Insolence

by Brittany de Carona

     Once, when I was younger, I touched a butterfly. I watched it float for almost an
hour, around and around my head like a lovely little halo. Its wings, thin and delicate,
beat to the rhythm of my steady thump-thump heart. I thought I was alone in the world,
just my butterfly and me, sitting beneath a tree in the backyard of my grandmother’s
house. I was trying to read a book, but kept splattering the pages with my tears instead.
For that hour, with my butterfly, I couldn’t stop thinking about how lonely I was.

     I was nothing like my family. They didn’t understand my constant need to escape
the world we lived in through books. They laughed at me, made jokes at my expense (I
was referred to as Mother Thesaurus, for my love of peace and words), or they simply
ignored me, failing to notice when I disappeared from the house for hours. I was not there
and they were none the wiser and I grew to accept my displacement of our collective
genetic dilemmas.

     I was nothing like my friends. I was wondering if they were even my friends,
because “friends” typically knew what was going on in each other’s lives. They had no
idea that I was technically homeless, again sleeping on my grandmother’s floor because
I had nowhere else to go, or that I hadn’t slept in a bed for years. No friends, no family,
nothing but nothingness. That was how I felt and so I sat there, crying into the yellowing
pages of Lord of the Flies with the butterfly floating around my quivering shoulders.

 

     Eventually, I lifted my head and my gaze was met with that of the butterfly. It
hovered in front of me for a few seconds before rising above, only slightly out of reach.
I’d never been that close to a butterfly before. Insects of any kind usually sent me into a
frenzy, running for a broom with which to get rid of the intruder. But in my anguished
daze, I welcomed the creature into my personal space.

     There I was, sitting alone under a tree; feeling like no one knew me, when a
butterfly dared to invite itself into my bubble. I laughed, tickled by the idea, no, the
fact that my personal issues were irrelevant to this butterfly. I had no friends and my
family didn’t welcome me and this butterfly didn’t care enough to let me cry without
interruption.

     I had never felt so nonexistent in my life. After watching the butterfly force itself
into the tiny space the world had given me, I was angry. I was all alone, with no one
to care for me, and the butterfly was beautiful, lovely, light, and graceful. It could stop
anyone in their tracks with a flutter of its wonderfully patterned blue-green-black wings.
It didn’t need to escape anything. It owned the world, and it was free.

     In a sudden fit of jealousy, I reached out and plucked the butterfly from the air.
There, in my hands, was the truth. The butterfly was beautiful, beautiful beyond all
means, but it was also fragile. It was small and easy to crush. It was just another pawn in
the hands of something bigger, smarter, and more destructible than it could ever be. It
was just like me, against the world I read to escape from.

     I felt the dusty wings of the butterfly against my fingertips and felt guilty and
disgusted with myself. Its wings had stopped moving. I dropped it and watched as it
drifted lifelessly to the ground. I was alone, again.

     I touched a butterfly once when I was younger. I touched a butterfly once and it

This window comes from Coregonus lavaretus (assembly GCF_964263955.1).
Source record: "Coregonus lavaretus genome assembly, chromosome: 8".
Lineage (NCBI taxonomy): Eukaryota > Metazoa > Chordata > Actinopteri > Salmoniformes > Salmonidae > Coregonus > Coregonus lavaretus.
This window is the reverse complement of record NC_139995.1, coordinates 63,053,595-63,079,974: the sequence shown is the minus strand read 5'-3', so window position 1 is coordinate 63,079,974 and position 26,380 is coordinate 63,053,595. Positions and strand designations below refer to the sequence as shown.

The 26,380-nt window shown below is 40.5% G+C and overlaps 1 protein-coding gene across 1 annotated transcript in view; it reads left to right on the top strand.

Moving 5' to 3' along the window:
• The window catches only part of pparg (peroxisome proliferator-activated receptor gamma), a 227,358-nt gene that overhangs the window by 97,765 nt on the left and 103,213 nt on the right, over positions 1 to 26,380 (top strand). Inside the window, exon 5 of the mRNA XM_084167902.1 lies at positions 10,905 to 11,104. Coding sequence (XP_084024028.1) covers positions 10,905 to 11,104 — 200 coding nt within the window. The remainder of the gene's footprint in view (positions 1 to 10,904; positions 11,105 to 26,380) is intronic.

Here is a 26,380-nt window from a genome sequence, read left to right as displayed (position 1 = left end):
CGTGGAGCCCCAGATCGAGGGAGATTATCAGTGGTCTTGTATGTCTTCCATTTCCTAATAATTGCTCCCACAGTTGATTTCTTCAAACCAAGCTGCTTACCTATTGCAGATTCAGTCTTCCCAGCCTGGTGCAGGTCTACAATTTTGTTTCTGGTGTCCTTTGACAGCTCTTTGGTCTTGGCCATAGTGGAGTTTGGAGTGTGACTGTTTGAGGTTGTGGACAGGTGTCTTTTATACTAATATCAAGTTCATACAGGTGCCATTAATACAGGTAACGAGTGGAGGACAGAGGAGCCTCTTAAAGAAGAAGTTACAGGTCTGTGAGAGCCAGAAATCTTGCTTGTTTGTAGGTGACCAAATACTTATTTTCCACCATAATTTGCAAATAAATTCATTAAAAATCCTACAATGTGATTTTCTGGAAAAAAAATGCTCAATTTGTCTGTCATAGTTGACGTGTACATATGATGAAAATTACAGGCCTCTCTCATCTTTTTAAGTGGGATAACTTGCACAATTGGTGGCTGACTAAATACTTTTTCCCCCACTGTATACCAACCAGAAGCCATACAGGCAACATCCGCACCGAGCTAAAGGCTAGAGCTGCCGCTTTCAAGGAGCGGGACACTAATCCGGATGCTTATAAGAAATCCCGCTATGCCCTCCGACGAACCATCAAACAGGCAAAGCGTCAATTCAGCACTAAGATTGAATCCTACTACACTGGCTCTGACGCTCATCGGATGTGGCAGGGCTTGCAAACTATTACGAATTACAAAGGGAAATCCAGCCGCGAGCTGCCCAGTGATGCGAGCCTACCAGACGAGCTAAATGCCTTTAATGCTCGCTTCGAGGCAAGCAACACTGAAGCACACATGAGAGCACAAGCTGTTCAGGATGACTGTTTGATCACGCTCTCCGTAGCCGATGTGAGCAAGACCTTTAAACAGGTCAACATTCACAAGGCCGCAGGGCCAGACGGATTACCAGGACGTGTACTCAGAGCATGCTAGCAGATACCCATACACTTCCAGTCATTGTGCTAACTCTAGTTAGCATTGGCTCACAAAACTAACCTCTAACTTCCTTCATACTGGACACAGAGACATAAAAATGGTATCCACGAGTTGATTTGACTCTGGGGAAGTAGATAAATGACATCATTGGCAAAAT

died. When I held it, it felt my sadness and anger seep into it and was poisoned by me.
I decided then that I would never kill again. And that I would refuse to let the world kill me.

     I decided that, when I’m older, if I get older, I want my hair to be white.
Completely white; ghostly white, like horror movie hair after the main character catches a
glimpse of his demons in the mirror and goes black-gray-white headed in seconds. I want
people to know, by looking at my white hair, that I’ve lived a difficult, long, wonderfully
strange life. And even though it’ll be long enough to brush that tender spot between my
sharp shoulder blades, I’ll always keep it in some magnificent updo. I’ll walk around
with a halo of clouds; with soft, pristine hair wrapped around my temples to contain the
horrors inside of my head.

     I decided that when I’m older, if I get older, I want my lips to be blood red. I want
my lips to be stained from all the times I’ve bitten my tongue to keep my secrets from
spilling over and cascading from my mouth. I want to look like I’ve been eating fresh
berries for hours, when really it’s the permanent afterglow of crushing my lips against the
lips of the hundreds of lovers I’ve kissed. I want to be able to drink from the cleanest of
glasses, but not leave that tell-tell smudge of lipstick behind, because my blood red lips
are mine, and no glass can ever take the stain away.

     I decided that when I’m older, if I get older, I want my skin to be smooth and soft.
I won’t have a single wrinkle or line, no road map on my body displaying all of my
wrong turns or accidental ventures down one-way streets. You won’t be able to tell, by
looking at my smooth, soft skin, that I’d been fucked on a mountaintop when I was 37 or
that I’d almost died after too much cocaine on a terrible Saturday night when I was 24
and a little heartbroken.

     When I am older, if I get older, I will be free like the butterfly that I killed when I
was a child. I will be free, I will be beautiful, and I will be alive. When I am older, if I get
older, I will be everything that I promised to be. My insolence will be my most altruistic
quality, because insolence is nothing but truth. Insolence is killing a butterfly, because in
losing my poison, I became me. I touched killed a butterfly when I was younger. Maybe
I’ll tell you more about it someday. Someday, when I am older, if I get older...

 

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